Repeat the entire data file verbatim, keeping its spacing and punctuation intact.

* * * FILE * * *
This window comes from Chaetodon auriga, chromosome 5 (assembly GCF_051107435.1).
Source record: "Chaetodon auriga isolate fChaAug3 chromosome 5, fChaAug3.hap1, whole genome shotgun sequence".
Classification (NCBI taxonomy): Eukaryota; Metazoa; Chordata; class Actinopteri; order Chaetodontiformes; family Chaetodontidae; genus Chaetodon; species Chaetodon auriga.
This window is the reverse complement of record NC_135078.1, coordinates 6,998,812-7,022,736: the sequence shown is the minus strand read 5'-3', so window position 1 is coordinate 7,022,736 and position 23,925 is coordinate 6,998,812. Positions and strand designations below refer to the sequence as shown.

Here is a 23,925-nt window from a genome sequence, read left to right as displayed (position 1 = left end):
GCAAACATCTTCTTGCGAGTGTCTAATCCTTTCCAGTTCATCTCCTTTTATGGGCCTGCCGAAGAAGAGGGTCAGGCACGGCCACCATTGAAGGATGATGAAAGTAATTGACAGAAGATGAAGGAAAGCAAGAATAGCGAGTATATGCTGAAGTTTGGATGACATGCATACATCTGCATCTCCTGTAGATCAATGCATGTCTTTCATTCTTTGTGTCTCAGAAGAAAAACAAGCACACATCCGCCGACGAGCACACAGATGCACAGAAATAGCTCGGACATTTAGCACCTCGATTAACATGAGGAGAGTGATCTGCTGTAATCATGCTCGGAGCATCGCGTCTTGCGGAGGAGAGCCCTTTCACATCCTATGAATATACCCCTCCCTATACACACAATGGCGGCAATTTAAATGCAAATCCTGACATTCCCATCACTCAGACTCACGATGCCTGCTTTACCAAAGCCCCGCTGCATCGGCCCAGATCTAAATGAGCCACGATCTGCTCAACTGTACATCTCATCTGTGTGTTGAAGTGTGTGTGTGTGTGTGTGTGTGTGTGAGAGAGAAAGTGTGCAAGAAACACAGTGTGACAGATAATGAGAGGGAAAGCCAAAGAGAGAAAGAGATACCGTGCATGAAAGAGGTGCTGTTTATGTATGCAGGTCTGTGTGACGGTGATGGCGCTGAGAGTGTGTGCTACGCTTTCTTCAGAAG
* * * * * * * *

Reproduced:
This window comes from Chaetodon auriga, chromosome 5 (assembly GCF_051107435.1).
Source record: "Chaetodon auriga isolate fChaAug3 chromosome 5, fChaAug3.hap1, whole genome shotgun sequence".
Classification (NCBI taxonomy): Eukaryota; Metazoa; Chordata; class Actinopteri; order Chaetodontiformes; family Chaetodontidae; genus Chaetodon; species Chaetodon auriga.
This window is the reverse complement of record NC_135078.1, coordinates 6,998,812-7,022,736: the sequence shown is the minus strand read 5'-3', so window position 1 is coordinate 7,022,736 and position 23,925 is coordinate 6,998,812. Positions and strand designations below refer to the sequence as shown.

Here is a 23,925-nt window from a genome sequence, read left to right as displayed (position 1 = left end):
GCAAACATCTTCTTGCGAGTGTCTAATCCTTTCCAGTTCATCTCCTTTTATGGGCCTGCCGAAGAAGAGGGTCAGGCACGGCCACCATTGAAGGATGATGAAAGTAATTGACAGAAGATGAAGGAAAGCAAGAATAGCGAGTATATGCTGAAGTTTGGATGACATGCATACATCTGCATCTCCTGTAGATCAATGCATGTCTTTCATTCTTTGTGTCTCAGAAGAAAAACAAGCACACATCCGCCGACGAGCACACAGATGCACAGAAATAGCTCGGACATTTAGCACCTCGATTAACATGAGGAGAGTGATCTGCTGTAATCATGCTCGGAGCATCGCGTCTTGCGGAGGAGAGCCCTTTCACATCCTATGAATATACCCCTCCCTATACACACAATGGCGGCAATTTAAATGCAAATCCTGACATTCCCATCACTCAGACTCACGATGCCTGCTTTACCAAAGCCCCGCTGCATCGGCCCAGATCTAAATGAGCCACGATCTGCTCAACTGTACATCTCATCTGTGTGTTGAAGTGTGTGTGTGTGTGTGTGTGTGTGTGAGAGAGAAAGTGTGCAAGAAACACAGTGTGACAGATAATGAGAGGGAAAGCCAAAGAGAGAAAGAGATACCGTGCATGAAAGAGGTGCTGTTTATGTATGCAGGTCTGTGTGACGGTGATGGCGCTGAGAGTGTGTGCTACGCTTTCTTCAGAAG